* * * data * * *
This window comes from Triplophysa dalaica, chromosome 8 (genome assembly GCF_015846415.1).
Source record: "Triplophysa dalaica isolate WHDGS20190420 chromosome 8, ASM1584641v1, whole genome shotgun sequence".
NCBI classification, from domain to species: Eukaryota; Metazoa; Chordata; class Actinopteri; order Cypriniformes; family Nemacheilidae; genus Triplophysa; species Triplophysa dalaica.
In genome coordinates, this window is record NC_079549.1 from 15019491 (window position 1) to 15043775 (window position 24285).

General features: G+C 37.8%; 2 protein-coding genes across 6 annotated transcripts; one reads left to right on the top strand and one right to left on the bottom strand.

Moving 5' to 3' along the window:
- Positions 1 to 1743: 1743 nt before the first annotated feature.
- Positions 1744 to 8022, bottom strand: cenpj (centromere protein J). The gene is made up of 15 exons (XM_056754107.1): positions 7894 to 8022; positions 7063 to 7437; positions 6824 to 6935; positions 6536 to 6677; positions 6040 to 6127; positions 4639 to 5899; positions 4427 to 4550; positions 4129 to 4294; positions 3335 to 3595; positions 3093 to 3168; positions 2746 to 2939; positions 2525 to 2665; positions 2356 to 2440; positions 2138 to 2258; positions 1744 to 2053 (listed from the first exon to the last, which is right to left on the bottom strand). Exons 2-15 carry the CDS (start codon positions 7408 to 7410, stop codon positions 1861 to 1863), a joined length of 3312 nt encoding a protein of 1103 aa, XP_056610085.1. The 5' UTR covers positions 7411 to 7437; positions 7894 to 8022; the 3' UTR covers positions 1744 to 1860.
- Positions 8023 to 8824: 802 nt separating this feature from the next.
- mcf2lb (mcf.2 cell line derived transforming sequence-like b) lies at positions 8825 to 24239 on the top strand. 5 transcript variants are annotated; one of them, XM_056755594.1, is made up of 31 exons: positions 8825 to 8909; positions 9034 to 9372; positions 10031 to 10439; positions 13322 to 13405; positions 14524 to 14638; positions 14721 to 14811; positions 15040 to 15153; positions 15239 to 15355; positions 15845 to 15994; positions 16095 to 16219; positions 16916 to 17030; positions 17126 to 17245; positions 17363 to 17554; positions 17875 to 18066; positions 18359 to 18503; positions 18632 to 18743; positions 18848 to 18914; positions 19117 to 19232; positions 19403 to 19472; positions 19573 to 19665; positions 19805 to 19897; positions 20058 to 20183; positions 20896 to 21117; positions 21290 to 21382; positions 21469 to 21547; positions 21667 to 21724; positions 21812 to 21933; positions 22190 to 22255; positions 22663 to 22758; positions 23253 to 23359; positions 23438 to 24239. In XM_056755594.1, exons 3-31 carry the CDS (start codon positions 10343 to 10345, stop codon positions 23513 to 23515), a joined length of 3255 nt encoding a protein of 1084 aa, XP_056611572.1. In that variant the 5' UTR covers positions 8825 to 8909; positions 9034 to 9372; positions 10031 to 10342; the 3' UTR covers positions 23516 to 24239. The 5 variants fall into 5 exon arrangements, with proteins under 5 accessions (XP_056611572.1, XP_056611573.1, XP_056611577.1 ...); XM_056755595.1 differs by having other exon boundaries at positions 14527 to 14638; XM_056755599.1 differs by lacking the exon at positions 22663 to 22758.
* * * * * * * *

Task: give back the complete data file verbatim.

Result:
This window comes from Triplophysa dalaica, chromosome 8 (genome assembly GCF_015846415.1).
Source record: "Triplophysa dalaica isolate WHDGS20190420 chromosome 8, ASM1584641v1, whole genome shotgun sequence".
NCBI classification, from domain to species: Eukaryota; Metazoa; Chordata; class Actinopteri; order Cypriniformes; family Nemacheilidae; genus Triplophysa; species Triplophysa dalaica.
In genome coordinates, this window is record NC_079549.1 from 15019491 (window position 1) to 15043775 (window position 24285).

General features: G+C 37.8%; 2 protein-coding genes across 6 annotated transcripts; one reads left to right on the top strand and one right to left on the bottom strand.

Moving 5' to 3' along the window:
- Positions 1 to 1743: 1743 nt before the first annotated feature.
- Positions 1744 to 8022, bottom strand: cenpj (centromere protein J). The gene is made up of 15 exons (XM_056754107.1): positions 7894 to 8022; positions 7063 to 7437; positions 6824 to 6935; positions 6536 to 6677; positions 6040 to 6127; positions 4639 to 5899; positions 4427 to 4550; positions 4129 to 4294; positions 3335 to 3595; positions 3093 to 3168; positions 2746 to 2939; positions 2525 to 2665; positions 2356 to 2440; positions 2138 to 2258; positions 1744 to 2053 (listed from the first exon to the last, which is right to left on the bottom strand). Exons 2-15 carry the CDS (start codon positions 7408 to 7410, stop codon positions 1861 to 1863), a joined length of 3312 nt encoding a protein of 1103 aa, XP_056610085.1. The 5' UTR covers positions 7411 to 7437; positions 7894 to 8022; the 3' UTR covers positions 1744 to 1860.
- Positions 8023 to 8824: 802 nt separating this feature from the next.
- mcf2lb (mcf.2 cell line derived transforming sequence-like b) lies at positions 8825 to 24239 on the top strand. 5 transcript variants are annotated; one of them, XM_056755594.1, is made up of 31 exons: positions 8825 to 8909; positions 9034 to 9372; positions 10031 to 10439; positions 13322 to 13405; positions 14524 to 14638; positions 14721 to 14811; positions 15040 to 15153; positions 15239 to 15355; positions 15845 to 15994; positions 16095 to 16219; positions 16916 to 17030; positions 17126 to 17245; positions 17363 to 17554; positions 17875 to 18066; positions 18359 to 18503; positions 18632 to 18743; positions 18848 to 18914; positions 19117 to 19232; positions 19403 to 19472; positions 19573 to 19665; positions 19805 to 19897; positions 20058 to 20183; positions 20896 to 21117; positions 21290 to 21382; positions 21469 to 21547; positions 21667 to 21724; positions 21812 to 21933; positions 22190 to 22255; positions 22663 to 22758; positions 23253 to 23359; positions 23438 to 24239. In XM_056755594.1, exons 3-31 carry the CDS (start codon positions 10343 to 10345, stop codon positions 23513 to 23515), a joined length of 3255 nt encoding a protein of 1084 aa, XP_056611572.1. In that variant the 5' UTR covers positions 8825 to 8909; positions 9034 to 9372; positions 10031 to 10342; the 3' UTR covers positions 23516 to 24239. The 5 variants fall into 5 exon arrangements, with proteins under 5 accessions (XP_056611572.1, XP_056611573.1, XP_056611577.1 ...); XM_056755595.1 differs by having other exon boundaries at positions 14527 to 14638; XM_056755599.1 differs by lacking the exon at positions 22663 to 22758.